A big reason notifications are spammy is because they don't have those restrictions, I suspect because <tinfoil_hat>Google was heavily involved in their design.</tinfoil_hat>
I suspect that browsers will start to move in the direction of "let the user turn this on via a button someplace" as notification prompts become more common. And I suspect that, like with everything else, those controls will get implemented on the web before mobile.
You're upset that every website can ask you to display notifications. With native apps on Android, they don't even need to ask. Apps I install are by default allowed to spam me with notifications, and I have to opt-out after the fact.
If we're comparing permission models between native and the web, the web is definitely giving users more control right now. I don't understand the perspective of someone who feels safer downloading an app than they do visiting a website.
Which is not the same as native apps on iOS where apps can't spam you without explicit opt-in.
It's even advised by a lot of devs on iOS to copy the web's dark pattern of putting up a dummy permission request before requesting so that if the user says no you can re-request in the future.
True enough, Apple's ahead of Android, because there is at least a permission, but they're still behind the web, because there's no setting to universally block all apps from requesting notifications (at least none that I can find, correct me if I'm wrong).
I've yet to see a permission scheme on a mobile OS where I felt like it was ahead of the web. The point I was making was (at best) native permissions are keeping pace with the web, but they certainly aren't surpassing it and the dominant platform in the space is significantly behind.
What I object to is the Apple approach to simply take away the option whether you want it or not. It's not user friendly at all, it's patronizing and stifling.
If they want that permission before loading the page/app, they should ask. If they don't want to annoy their customers, they should wait until they need each permission.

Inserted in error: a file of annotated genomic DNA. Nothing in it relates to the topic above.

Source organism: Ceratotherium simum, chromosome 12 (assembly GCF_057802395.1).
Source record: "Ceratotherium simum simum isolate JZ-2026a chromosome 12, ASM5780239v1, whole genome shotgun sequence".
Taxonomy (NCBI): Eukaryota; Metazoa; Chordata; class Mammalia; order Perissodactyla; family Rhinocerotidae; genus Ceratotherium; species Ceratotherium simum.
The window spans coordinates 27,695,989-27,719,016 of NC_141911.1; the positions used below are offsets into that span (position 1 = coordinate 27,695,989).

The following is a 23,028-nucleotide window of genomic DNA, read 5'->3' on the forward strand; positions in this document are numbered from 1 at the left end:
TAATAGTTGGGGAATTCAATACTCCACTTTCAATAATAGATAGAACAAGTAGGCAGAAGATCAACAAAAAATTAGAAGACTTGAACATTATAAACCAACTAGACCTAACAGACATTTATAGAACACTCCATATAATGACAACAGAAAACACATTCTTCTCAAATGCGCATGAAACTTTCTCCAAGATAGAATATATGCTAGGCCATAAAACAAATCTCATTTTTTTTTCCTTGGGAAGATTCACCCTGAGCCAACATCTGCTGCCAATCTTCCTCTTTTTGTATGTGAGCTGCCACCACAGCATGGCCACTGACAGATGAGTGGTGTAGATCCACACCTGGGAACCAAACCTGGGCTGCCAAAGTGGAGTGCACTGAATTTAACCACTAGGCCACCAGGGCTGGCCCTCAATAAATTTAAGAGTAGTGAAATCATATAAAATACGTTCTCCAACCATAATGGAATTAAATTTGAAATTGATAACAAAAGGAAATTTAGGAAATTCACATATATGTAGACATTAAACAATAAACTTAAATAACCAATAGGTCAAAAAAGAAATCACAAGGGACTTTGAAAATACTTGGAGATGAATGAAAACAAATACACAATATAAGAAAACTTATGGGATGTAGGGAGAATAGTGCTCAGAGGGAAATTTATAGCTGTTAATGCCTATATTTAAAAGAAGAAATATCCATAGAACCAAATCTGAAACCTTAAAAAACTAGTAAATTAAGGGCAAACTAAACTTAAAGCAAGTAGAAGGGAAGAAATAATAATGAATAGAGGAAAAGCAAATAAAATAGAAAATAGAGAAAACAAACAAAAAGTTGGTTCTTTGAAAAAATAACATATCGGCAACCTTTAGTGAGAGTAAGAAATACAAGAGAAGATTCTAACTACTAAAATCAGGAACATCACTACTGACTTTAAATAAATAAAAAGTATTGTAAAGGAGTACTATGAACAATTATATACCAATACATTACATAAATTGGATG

If you're saying that web pages should not be allowed to even ask for permission to play background audio, then I disagree with you and Apple 100%.
Nobody should be arguing for anything less than user-controlled choice in the matter of permission to play audio on a website, in the background, any way you like when permitted by user. To deny even the choice, is to feed and validate the theory that Apple has no interest in improving the browser experience because they want to keep that bar low by design, much lower than apps.
Apple is certainly not "totally cool with that:" each of these features comes with strings attached. For example, apps are forbidden from attempting to de-anonymize users via facial recognition.
On the app store, abusive apps can be removed; there is no equivalent enforcement mechanism on the web. This IMO is the primary reason for restricting these capabilities to reviewed apps. Though the fee may be a secondary reason.
99% of websites do user-hostile things, like track users. What will prevent PWAs from extending this to e.g. ultrasonic beacon tracking? Honest question, it's important that it gets solved.
But stopping web apps from working? For example, breaking open standards like "you can't play more than one stream of audio", or "you're not allowed to play audio if your app isn't in the fore"? Nah, that's nasty. It gets worse. iOS's new PWA support actually reloads your whole page - losing all context and execution - every time you bring it to the fore. It kills all execution when putting the app into the background.
This is beyond security; it is actually hostile to users and developers.
There's a bigger story to this, one could assume.
I'll be the first to say that iOS and Safari (particularly on iOS) has generally lagged behind the community in adopting standards. But this seems like a feature, not a bug, to me.
What if the user has 10 PWAs open in Safari? Should they all maintain state as the user goes elsewhere in the OS?
If I put an app into the background, I want it to stop its execution, unless I've given it permission to do a limited set of things. This goes double for websites — no way do I want them to continue using the OS in the background.
Worse, there's no way to fix that. That's how it's supposed to work.
This is the state of PWAs on iOS.
I'm not sure which one sounds worse.
“The full Safari engine is inside of iPhone. And so, you can write amazing Web 2.0 and Ajax apps that look exactly and behave exactly like apps on the iPhone. And these apps can integrate perfectly with iPhone services. They can make a call, they can send an email, they can look up a location on Google Maps.”